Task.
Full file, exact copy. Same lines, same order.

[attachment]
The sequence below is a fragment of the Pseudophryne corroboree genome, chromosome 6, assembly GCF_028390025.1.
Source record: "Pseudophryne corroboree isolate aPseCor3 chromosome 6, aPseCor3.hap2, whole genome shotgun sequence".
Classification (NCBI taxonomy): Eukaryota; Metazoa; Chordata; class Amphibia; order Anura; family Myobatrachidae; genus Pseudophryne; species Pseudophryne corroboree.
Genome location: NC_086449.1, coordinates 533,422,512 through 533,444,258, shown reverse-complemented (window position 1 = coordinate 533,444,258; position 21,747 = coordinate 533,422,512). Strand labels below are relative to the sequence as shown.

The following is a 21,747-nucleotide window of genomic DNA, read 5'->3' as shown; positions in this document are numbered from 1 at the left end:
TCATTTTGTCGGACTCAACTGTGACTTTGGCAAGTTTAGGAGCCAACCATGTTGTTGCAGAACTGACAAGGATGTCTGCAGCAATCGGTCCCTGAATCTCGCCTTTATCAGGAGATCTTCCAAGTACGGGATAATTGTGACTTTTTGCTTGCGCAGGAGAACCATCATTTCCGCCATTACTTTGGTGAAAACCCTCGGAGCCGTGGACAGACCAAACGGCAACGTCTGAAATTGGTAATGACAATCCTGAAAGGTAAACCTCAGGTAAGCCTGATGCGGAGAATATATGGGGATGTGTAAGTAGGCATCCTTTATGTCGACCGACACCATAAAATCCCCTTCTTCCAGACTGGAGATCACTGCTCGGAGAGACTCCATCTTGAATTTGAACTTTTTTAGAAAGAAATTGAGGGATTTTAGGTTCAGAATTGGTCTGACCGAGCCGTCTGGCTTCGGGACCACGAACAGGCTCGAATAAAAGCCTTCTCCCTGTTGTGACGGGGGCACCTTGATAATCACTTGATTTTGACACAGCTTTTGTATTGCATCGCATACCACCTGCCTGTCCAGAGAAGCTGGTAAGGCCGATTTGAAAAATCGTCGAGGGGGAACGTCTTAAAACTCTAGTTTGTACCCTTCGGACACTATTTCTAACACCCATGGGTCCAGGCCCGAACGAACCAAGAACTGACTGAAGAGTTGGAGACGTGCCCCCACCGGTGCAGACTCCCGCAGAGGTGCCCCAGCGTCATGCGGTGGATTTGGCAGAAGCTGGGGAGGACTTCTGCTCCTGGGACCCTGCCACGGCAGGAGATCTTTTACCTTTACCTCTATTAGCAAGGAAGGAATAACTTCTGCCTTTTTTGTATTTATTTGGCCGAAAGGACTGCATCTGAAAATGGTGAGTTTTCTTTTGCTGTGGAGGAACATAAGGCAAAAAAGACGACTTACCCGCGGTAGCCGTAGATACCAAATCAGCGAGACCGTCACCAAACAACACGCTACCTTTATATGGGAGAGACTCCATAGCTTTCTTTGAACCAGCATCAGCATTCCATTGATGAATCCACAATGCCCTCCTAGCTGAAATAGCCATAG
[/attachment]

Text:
The sequence below is a fragment of the Pseudophryne corroboree genome, chromosome 6, assembly GCF_028390025.1.
Source record: "Pseudophryne corroboree isolate aPseCor3 chromosome 6, aPseCor3.hap2, whole genome shotgun sequence".
Classification (NCBI taxonomy): Eukaryota; Metazoa; Chordata; class Amphibia; order Anura; family Myobatrachidae; genus Pseudophryne; species Pseudophryne corroboree.
Genome location: NC_086449.1, coordinates 533,422,512 through 533,444,258, shown reverse-complemented (window position 1 = coordinate 533,444,258; position 21,747 = coordinate 533,422,512). Strand labels below are relative to the sequence as shown.

The following is a 21,747-nucleotide window of genomic DNA, read 5'->3' as shown; positions in this document are numbered from 1 at the left end:
TCATTTTGTCGGACTCAACTGTGACTTTGGCAAGTTTAGGAGCCAACCATGTTGTTGCAGAACTGACAAGGATGTCTGCAGCAATCGGTCCCTGAATCTCGCCTTTATCAGGAGATCTTCCAAGTACGGGATAATTGTGACTTTTTGCTTGCGCAGGAGAACCATCATTTCCGCCATTACTTTGGTGAAAACCCTCGGAGCCGTGGACAGACCAAACGGCAACGTCTGAAATTGGTAATGACAATCCTGAAAGGTAAACCTCAGGTAAGCCTGATGCGGAGAATATATGGGGATGTGTAAGTAGGCATCCTTTATGTCGACCGACACCATAAAATCCCCTTCTTCCAGACTGGAGATCACTGCTCGGAGAGACTCCATCTTGAATTTGAACTTTTTTAGAAAGAAATTGAGGGATTTTAGGTTCAGAATTGGTCTGACCGAGCCGTCTGGCTTCGGGACCACGAACAGGCTCGAATAAAAGCCTTCTCCCTGTTGTGACGGGGGCACCTTGATAATCACTTGATTTTGACACAGCTTTTGTATTGCATCGCATACCACCTGCCTGTCCAGAGAAGCTGGTAAGGCCGATTTGAAAAATCGTCGAGGGGGAACGTCTTAAAACTCTAGTTTGTACCCTTCGGACACTATTTCTAACACCCATGGGTCCAGGCCCGAACGAACCAAGAACTGACTGAAGAGTTGGAGACGTGCCCCCACCGGTGCAGACTCCCGCAGAGGTGCCCCAGCGTCATGCGGTGGATTTGGCAGAAGCTGGGGAGGACTTCTGCTCCTGGGACCCTGCCACGGCAGGAGATCTTTTACCTTTACCTCTATTAGCAAGGAAGGAATAACTTCTGCCTTTTTTGTATTTATTTGGCCGAAAGGACTGCATCTGAAAATGGTGAGTTTTCTTTTGCTGTGGAGGAACATAAGGCAAAAAAGACGACTTACCCGCGGTAGCCGTAGATACCAAATCAGCGAGACCGTCACCAAACAACACGCTACCTTTATATGGGAGAGACTCCATAGCTTTCTTTGAACCAGCATCAGCATTCCATTGATGAATCCACAATGCCCTCCTAGCTGAAATAGCCATAG